From there, we made a quick stop in Hebden Bridge for a little Christmas shopping and a look around the festive markets that had popped up around the quaint little centre. As the day turned to night and the cold descended, we headed back to the car and made for home: the winter nights up north are biting!
It’s here that this blog post comes to an early end, as I woke up a couple of days later to find that I had gotten quite ill. As luck would have it, this was the day of my grandma’s funeral, but I popped some paracetamol, wrapped up, and made sure I was there to give her the lovely send off she deserved.
After that though, I was horizontal for a few days, meaning I missed my return flight. Thankfully, there was a cheap flight back for just a few days after, a day which was also a public holiday over in Spain. Despite the annoyance of being ill, the stars aligned to get me back home to Madrid just as soon as I’d recovered, which didn’t take all that long considering how shoddy I felt.
I end the post with a big thanks to my parents for putting up with me as I mooched around feeling sorry for myself a few days, especially my mum whose idea that I probably shouldn’t fly with such an upset stomach was a very good call…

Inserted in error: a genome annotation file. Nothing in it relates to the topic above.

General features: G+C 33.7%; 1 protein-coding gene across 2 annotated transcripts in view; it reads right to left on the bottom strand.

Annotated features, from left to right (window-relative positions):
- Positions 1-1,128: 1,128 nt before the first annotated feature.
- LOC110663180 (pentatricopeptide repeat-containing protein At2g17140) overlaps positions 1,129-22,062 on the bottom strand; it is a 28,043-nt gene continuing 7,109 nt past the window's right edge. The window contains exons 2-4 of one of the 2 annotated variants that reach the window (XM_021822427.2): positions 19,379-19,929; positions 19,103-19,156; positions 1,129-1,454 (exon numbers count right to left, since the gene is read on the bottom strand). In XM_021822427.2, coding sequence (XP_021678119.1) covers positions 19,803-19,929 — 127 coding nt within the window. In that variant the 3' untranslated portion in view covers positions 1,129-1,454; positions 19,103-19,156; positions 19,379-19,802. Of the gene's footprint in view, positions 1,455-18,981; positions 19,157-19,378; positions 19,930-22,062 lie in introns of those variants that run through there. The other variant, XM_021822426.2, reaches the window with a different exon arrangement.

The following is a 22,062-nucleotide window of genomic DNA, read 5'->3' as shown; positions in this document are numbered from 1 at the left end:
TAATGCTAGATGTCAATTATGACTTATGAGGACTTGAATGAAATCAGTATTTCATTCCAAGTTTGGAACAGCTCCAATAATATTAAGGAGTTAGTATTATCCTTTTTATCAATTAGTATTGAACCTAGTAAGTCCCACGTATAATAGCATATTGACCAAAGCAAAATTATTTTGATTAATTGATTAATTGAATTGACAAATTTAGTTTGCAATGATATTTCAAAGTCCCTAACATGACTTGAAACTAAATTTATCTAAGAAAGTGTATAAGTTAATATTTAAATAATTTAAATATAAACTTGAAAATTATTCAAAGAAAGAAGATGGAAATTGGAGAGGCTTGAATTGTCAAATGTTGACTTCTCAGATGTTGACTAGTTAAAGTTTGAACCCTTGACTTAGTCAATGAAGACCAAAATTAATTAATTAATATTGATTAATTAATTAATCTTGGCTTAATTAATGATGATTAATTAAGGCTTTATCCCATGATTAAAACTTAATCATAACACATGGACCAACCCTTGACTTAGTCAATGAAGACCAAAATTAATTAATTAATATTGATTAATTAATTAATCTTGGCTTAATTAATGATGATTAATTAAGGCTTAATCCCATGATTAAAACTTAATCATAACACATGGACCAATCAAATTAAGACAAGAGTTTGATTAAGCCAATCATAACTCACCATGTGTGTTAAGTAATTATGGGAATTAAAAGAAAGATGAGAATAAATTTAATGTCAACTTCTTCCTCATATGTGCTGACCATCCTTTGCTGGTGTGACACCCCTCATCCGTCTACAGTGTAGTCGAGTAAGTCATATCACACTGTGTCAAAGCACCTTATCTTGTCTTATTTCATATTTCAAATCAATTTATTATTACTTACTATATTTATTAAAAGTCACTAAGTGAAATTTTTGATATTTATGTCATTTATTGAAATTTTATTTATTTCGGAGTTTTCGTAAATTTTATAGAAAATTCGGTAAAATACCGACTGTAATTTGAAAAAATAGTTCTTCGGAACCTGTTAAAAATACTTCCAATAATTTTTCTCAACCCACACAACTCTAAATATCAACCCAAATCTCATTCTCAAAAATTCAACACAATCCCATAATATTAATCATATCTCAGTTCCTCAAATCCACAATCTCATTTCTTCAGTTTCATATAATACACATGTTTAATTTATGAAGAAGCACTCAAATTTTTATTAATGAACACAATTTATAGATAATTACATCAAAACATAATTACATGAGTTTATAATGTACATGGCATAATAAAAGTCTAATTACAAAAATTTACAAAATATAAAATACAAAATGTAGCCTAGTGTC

Now back in Spain after my visit to London, I’d just two weeks to kill before I’d wind up on another flight back to the UK once again. There was plenty to be done though, from an impromptu photo shoot of the book we created for IE University to many nice meals with friends, both prepared by yours truly at home and out and about around Madrid.
One of my evenings saw me head to the theatre to watch La Madre de Frankenstein, a piece that I was originally going to watch with Nacho when he visited but which we had to put off due to time constraints. The show was held in a gorgeous venue called the Teatro María Guerrero, a theatre I’d never visited before but which turned out to be beautiful both inside and out.
The piece, whose title translates to ‘Frankenstein’s Mother’, was stunning. I thought that four hours was going to be a long time, but the sheer talent of the actors and the story kept me on the edge of my seat. It was a beautifully sad tale of a psychiatric hospital on the outskirts of Madrid during Spain’s dictatorship, one of the hospital’s patients, and a doctor intrigued by her case. The piece drew parallels between the altered patient’s paranoia and the mass paranoia Spain suffered under Franco, something that really hit home. It was exquisite.
I then spent the weekend between cooking at home and visiting restaurants with friends. On a walk with Pedro we came across a hill which reminded me of the infamous Windows XP wallpaper, and then that afternoon I put my glad rags on and joined some current and ex colleagues for a lunch to celebrate Teresa’s birthday. It was a lovely day!